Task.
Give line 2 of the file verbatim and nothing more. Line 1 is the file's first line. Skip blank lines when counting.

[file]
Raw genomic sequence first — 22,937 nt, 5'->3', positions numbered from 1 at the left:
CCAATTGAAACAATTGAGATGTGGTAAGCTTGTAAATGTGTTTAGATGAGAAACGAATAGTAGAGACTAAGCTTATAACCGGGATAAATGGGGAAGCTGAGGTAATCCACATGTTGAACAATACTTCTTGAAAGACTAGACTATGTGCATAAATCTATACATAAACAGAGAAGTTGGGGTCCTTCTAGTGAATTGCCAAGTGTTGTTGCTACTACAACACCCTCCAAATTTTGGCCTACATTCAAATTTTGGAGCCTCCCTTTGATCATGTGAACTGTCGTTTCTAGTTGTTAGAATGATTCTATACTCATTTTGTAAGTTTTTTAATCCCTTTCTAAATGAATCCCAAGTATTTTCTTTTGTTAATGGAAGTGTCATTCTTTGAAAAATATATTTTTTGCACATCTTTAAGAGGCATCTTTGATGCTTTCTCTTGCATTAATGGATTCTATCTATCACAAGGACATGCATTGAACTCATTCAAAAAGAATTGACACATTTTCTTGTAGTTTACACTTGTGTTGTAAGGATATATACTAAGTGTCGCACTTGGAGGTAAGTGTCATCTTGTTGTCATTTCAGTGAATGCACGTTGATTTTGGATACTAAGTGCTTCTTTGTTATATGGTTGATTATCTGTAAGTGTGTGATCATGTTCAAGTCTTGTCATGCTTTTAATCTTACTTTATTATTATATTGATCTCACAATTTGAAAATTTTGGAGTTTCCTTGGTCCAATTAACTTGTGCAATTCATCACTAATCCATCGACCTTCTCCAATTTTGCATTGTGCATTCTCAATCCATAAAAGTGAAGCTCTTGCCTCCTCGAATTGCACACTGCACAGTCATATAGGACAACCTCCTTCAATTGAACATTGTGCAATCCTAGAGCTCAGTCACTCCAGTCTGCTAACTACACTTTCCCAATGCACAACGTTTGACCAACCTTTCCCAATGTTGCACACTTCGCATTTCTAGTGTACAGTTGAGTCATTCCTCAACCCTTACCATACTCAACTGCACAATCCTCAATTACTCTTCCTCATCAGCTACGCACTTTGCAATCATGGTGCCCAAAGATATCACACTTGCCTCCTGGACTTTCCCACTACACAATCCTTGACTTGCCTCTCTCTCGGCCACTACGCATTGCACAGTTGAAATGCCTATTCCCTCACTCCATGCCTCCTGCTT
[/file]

CCAATTGAAACAATTGAGATGTGGTAAGCTTGTAAATGTGTTTAGATGAGAAACGAATAGTAGAGACTAAGCTTATAACCGGGATAAATGGGGAAGCTGAGGTAATCCACATGTTGAACAATACTTCTTGAAAGACTAGACTATGTGCATAAATCTATACATAAACAGAGAAGTTGGGGTCCTTCTAGTGAATTGCCAAGTGTTGTTGCTACTACAACACCCTCCAAATTTTGGCCTACATTCAAATTTTGGAGCCTCCCTTTGATCATGTGAACTGTCGTTTCTAGTTGTTAGAATGATTCTATACTCATTTTGTAAGTTTTTTAATCCCTTTCTAAATGAATCCCAAGTATTTTCTTTTGTTAATGGAAGTGTCATTCTTTGAAAAATATATTTTTTGCACATCTTTAAGAGGCATCTTTGATGCTTTCTCTTGCATTAATGGATTCTATCTATCACAAGGACATGCATTGAACTCATTCAAAAAGAATTGACACATTTTCTTGTAGTTTACACTTGTGTTGTAAGGATATATACTAAGTGTCGCACTTGGAGGTAAGTGTCATCTTGTTGTCATTTCAGTGAATGCACGTTGATTTTGGATACTAAGTGCTTCTTTGTTATATGGTTGATTATCTGTAAGTGTGTGATCATGTTCAAGTCTTGTCATGCTTTTAATCTTACTTTATTATTATATTGATCTCACAATTTGAAAATTTTGGAGTTTCCTTGGTCCAATTAACTTGTGCAATTCATCACTAATCCATCGACCTTCTCCAATTTTGCATTGTGCATTCTCAATCCATAAAAGTGAAGCTCTTGCCTCCTCGAATTGCACACTGCACAGTCATATAGGACAACCTCCTTCAATTGAACATTGTGCAATCCTAGAGCTCAGTCACTCCAGTCTGCTAACTACACTTTCCCAATGCACAACGTTTGACCAACCTTTCCCAATGTTGCACACTTCGCATTTCTAGTGTACAGTTGAGTCATTCCTCAACCCTTACCATACTCAACTGCACAATCCTCAATTACTCTTCCTCATCAGCTACGCACTTTGCAATCATGGTGCCCAAAGATATCACACTTGCCTCCTGGACTTTCCCACTACACAATCCTTGACTTGCCTCTCTCTCGGCCACTACGCATTGCACAGTTGAAATGCCTATTCCCTCACTCCATGCCTCCTGCTT